Are we in a housing bubble in the United States?
Recency bias might lead us to believe we are. 2007 is still a fresh scar on the minds of many adults.
However, spoiler alert, I don’t think we are.
Google Trends seems to validate my opinion. Here’s a graph of the number of people searching for the term “housing market bubble” in the United States:
Not to say other markets aren’t. Bubbles seem to be popping all over the place recently. Whether you look at meme stocks, big tech, crypto currencies like Bitcoin and Ethereum, or SPACs, there are certainly areas that were or are still in a speculative bubble .
But so far, although housing prices remain red hot, I don’t think we can call them a bubble.
Allow me to define what I mean by bubble so we can all be on the same page.
Of course housing prices have risen quickly and are now out of reach for many first-time home buyers, but to call it a bubble would be to call it unsustainable, irrational, and driven by euphoria or greed more than pragmatism.
Today’s environment is unhealthy and will cool off in time, but for the moment, here’s why I don’t think the U.S. housing market is in a bubble:
Low Mortgage Interest Rates
When the Federal Reserve lowered interest rates at the onset of the pandemic, it gave a lifeline to many businesses and individuals who needed to borrow money to stay afloat. This is one of the levers the Fed can pull during economic calamities to get the economy moving again.
With low interest rates being set by the government and then passed along by mortgage lenders, new homeowners could borrow money for next to nothing. A lower interest rate means a lower monthly payment.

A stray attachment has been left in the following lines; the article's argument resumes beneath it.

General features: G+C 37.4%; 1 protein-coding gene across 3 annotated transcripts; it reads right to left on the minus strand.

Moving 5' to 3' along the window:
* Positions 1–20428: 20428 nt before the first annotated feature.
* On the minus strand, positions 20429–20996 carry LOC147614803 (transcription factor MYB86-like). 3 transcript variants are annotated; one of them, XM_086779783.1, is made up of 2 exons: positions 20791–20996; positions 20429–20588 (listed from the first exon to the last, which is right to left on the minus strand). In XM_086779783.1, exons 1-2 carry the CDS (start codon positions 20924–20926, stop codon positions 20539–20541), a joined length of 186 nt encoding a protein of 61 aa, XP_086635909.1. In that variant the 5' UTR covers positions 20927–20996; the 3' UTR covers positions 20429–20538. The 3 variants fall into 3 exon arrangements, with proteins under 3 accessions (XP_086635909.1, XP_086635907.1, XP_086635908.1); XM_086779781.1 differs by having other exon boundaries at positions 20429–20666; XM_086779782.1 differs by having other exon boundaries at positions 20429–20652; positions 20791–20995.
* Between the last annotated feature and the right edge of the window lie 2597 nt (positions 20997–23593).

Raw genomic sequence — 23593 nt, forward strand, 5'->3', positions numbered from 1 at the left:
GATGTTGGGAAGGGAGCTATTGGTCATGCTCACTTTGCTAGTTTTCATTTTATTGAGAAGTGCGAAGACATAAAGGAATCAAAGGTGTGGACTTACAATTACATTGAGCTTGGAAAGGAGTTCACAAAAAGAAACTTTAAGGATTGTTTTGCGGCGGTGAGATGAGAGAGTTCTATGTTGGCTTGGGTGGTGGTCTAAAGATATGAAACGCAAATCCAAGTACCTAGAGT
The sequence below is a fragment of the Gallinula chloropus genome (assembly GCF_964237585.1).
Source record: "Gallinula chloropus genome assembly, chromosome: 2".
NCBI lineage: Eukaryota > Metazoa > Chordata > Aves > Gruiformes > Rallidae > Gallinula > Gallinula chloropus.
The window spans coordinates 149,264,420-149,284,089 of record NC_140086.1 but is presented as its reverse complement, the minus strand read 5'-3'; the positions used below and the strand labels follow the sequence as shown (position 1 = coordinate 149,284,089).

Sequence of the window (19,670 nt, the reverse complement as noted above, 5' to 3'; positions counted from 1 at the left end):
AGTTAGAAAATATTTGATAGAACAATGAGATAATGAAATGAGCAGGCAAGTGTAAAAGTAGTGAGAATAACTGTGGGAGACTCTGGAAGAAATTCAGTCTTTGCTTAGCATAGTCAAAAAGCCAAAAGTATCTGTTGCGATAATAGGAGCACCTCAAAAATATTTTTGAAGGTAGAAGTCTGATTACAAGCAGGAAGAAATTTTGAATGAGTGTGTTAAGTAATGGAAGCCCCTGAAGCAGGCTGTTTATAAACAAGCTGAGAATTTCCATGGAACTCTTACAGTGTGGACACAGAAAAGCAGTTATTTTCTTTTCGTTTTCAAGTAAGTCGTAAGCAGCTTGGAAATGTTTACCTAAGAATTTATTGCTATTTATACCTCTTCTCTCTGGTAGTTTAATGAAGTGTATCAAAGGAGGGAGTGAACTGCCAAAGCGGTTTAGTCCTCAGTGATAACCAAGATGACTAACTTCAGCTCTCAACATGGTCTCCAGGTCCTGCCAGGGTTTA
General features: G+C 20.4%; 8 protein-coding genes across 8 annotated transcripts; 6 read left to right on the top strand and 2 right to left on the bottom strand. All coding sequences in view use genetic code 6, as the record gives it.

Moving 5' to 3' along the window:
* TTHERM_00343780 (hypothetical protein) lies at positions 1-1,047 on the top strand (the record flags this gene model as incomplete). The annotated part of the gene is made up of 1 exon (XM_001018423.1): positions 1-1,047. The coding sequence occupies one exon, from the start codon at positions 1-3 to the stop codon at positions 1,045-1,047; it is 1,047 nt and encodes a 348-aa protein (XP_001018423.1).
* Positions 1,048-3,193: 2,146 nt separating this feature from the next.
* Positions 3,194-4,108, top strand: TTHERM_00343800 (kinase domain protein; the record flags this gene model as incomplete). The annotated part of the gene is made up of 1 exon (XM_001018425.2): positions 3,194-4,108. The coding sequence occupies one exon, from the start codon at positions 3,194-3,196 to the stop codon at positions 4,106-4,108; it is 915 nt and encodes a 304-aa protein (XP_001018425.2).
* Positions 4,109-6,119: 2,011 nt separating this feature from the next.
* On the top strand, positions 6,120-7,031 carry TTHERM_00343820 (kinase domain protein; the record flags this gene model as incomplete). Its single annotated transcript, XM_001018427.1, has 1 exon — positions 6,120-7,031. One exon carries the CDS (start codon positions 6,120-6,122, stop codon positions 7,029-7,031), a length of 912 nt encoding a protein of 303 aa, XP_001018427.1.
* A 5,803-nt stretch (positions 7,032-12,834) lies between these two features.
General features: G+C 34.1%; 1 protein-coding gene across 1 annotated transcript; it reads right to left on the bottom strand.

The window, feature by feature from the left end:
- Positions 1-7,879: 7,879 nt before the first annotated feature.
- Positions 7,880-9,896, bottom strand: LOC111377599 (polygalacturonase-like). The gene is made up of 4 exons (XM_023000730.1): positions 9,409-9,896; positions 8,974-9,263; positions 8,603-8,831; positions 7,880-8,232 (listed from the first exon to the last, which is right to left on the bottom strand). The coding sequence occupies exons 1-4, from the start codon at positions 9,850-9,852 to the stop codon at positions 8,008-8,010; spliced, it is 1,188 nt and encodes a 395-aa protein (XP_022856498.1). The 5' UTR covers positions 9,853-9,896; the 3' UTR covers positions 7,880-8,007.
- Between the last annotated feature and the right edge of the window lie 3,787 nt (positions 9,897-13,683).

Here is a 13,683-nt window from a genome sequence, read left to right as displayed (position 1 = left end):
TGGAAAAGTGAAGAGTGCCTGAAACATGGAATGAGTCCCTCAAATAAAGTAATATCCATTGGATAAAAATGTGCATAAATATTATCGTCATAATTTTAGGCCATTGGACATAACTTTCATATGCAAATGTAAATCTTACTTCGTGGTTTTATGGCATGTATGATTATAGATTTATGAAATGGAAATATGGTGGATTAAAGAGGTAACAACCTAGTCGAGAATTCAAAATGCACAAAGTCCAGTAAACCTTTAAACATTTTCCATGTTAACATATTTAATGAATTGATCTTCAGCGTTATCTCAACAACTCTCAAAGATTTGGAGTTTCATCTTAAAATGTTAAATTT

Housing prices are all about supply and demand.
This had the effect of increasing demand for homes so prices would naturally rise in this environment.
With interest rates so low, many borrowers opted to refinance their mortgage instead of move during the pandemic.
When you refinance your mortgage, you pay a fee for the swap to payoff the original loan with the higher interest rate and secure a new loan at a lower interest rate. This fee can be bundled into the new mortgage and paid over the life of the new loan, or paid up front.
Either way, if you factor in the cost of that refinance, it wouldn’t make sense to sell your house right after doing that as the benefits of the refinance would be lost and there would be no point in paying the fees.
This is a supply limiting factor so with less supply of available homes on the market comes higher prices for those homes.
Millennials were long disparaged as being lazy, stinky, ungrateful ne’er-do-wells more interested in their social media profile than a hard day’s work (at least according to the generation of boomers that raised them).
However, they now represent the largest age group of the United States population.
According to Pew Research, “With immigration adding more numbers to this group than any other, the Millennial population is projected to peak in 2033, at 74.9 million.”
This means that Millennials will continue to grow in size for another 12 years.
As they are entering their peak earning years and having babies, they’ll need houses. Some may opt to raise a family in an apartment, or be forced to, but many will simply suck it up and pay for high-priced houses.
This is a demand increasing factor and should be a tailwind for rising home prices.
Companies were forced to adopt remote schedules in 2020, and will be forced to have hybrid remote policies going forward to remain competitive.
Especially for couples or small families, working and living from home in an apartment or small house may not be feasible and they will require more square footage.
I believe this is a demand increasing factor and has permanently increased the value of homes.